Today is World Mental Health Day. A day to reflect on our mental health and wellbeing, to reach out to our loved ones who may need support and to raise awareness of this important issue.
The lives of many Australians have been turned upside down since the COVID-19 pandemic swept the world.
It has been a challenging time and it’s never been more important to prioritise our physical health by getting vaccinated, but also investing time into our mental health and wellbeing.
One in every five Australians — about four million people — suffers from a mental illness in a given year, and almost half the population has suffered a mental disorder at some time in their life.
The theme of this year’s World Mental Health Day - Mental health care for all: let's make it a reality - is about taking action to ensure that everyone has access to mental health services, especially as we find ourselves on the other side of the pandemic.
In line with this mission, since March 2020, the Government has stepped up to provide more than $500 million additional funding to ensure Australians have the mental health support they need during the COVID-19 pandemic.
This includes rolling out telehealth to enable mental health treatment from home and limit risks to physical health, establishing the national Coronavirus Mental Wellbeing Support Service operated by Beyond Blue, and providing funding to scale up support services such as Lifeline and Kids Helpline.
Through the National Pandemic Mental Health and Wellbeing Response Plan, the Government has also delivered vital funding for vulnerable groups such as older Australians, Aboriginal and Torres Straits Islanders, students and young Australians, LGBTIQA+ Australians and those affected by eating disorders and perinatal depression and anxiety.
Through $79.4 million additional funding to Victoria, New South Wales and the ACT, where COVID-19 cases remain high and lockdowns have been extended, the Government has also rapidly rolled out 26 pop-up mental health treatment centres to provide easy access to free, multidisciplinary mental health care.
In addition, in the 2021-22 Budget, the Morrison Government invested a record $2.3 billion in the National Mental Health and Suicide Prevention Plan to lead landmark reform. This takes mental health funding to an estimated $6.5 billion in 2021-22 – doubling since 2012-13.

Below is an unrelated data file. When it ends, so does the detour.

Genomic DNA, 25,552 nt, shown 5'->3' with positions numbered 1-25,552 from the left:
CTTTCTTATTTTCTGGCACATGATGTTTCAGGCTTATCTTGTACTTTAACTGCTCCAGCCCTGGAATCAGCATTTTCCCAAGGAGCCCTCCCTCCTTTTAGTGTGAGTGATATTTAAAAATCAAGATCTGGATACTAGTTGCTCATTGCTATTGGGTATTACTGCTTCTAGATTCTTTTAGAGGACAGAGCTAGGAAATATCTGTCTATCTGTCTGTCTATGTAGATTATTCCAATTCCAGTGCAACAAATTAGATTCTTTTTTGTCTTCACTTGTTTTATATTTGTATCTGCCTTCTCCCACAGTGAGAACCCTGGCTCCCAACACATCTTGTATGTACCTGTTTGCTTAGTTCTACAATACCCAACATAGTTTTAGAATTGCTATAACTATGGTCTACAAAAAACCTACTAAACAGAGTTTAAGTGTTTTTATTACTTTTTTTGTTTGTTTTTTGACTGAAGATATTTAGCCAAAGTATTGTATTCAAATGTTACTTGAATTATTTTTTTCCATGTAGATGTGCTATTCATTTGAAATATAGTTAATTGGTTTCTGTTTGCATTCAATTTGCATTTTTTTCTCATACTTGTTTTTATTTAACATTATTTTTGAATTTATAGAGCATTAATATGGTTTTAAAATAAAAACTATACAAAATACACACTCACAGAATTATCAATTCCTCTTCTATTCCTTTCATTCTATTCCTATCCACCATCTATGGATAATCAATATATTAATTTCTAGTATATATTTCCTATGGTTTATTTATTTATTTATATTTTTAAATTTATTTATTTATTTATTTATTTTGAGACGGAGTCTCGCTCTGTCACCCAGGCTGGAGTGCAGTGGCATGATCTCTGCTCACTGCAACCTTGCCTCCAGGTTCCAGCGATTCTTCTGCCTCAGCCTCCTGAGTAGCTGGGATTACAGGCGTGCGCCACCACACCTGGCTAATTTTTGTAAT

Minister for Health and Aged Care, Greg Hunt, said mental health and suicide prevention was one of the Morrison Government’s highest priorities.
“We have embarked on system wide reform to ensure Australia’s mental health system is more compassionate, accessible and affordable,” Minister Hunt said.
“To achieve this, we are investing in additional mental health services no matter who you are, what your circumstances or where you live in Australia.”
“This includes $820 million to establish a national network of adult, child and youth mental health treatment centres.”
Operating under a ‘no wrong door approach’, these new services will ensure the delivery of easy to access, high quality, person-centred treatment and supports across the mental health care system, in our cities, regions and rural areas, providing stigma-free and compassionate care.
Assistant Minister to the Prime Minister for Mental Health and Suicide Prevention, David Coleman, said all Australians should be able to receive compassionate and effective mental health care.
“That is why our Government is prioritising investment for all Australians, including early intervention supports and preventive measures for migrants and culturally and linguistically diverse people,”
“We are also investing in the growth and upskilling of the mental health and suicide prevention workforce, who are the most critical component of Australia’s mental health system, and do a fantastic job.”
On World Mental Health Day, the Morrison Government reiterates our thanks to frontline health care workers and mental health and suicide prevention workers for their tireless commitment.
We are committed to working towards zero suicides and transforming the mental health system, to ensure that all Australians can access the right care whenever and wherever they need.
Help is available so please reach out for support. You don’t have to suffer alone.
Australians looking for support throughout the COVID-19 pandemic can access the Beyond Blue Coronavirus Mental Wellbeing Support Service anytime via telephone at 1800 512 348 or online at coronavirus.beyondblue.org.au.
Anyone experiencing distress can seek immediate advice and support through Lifeline
(13 11 14), Kids Helpline (1800 55 1800), or the Government's digital mental health gateway, Head to Health (www.headtohealth.gov.au).
If you are concerned about suicide, living with someone who is considering suicide, or bereaved by suicide, the Suicide Call Back Service is available at 1300 659 467 or www.suicidecallbackservice.org.au.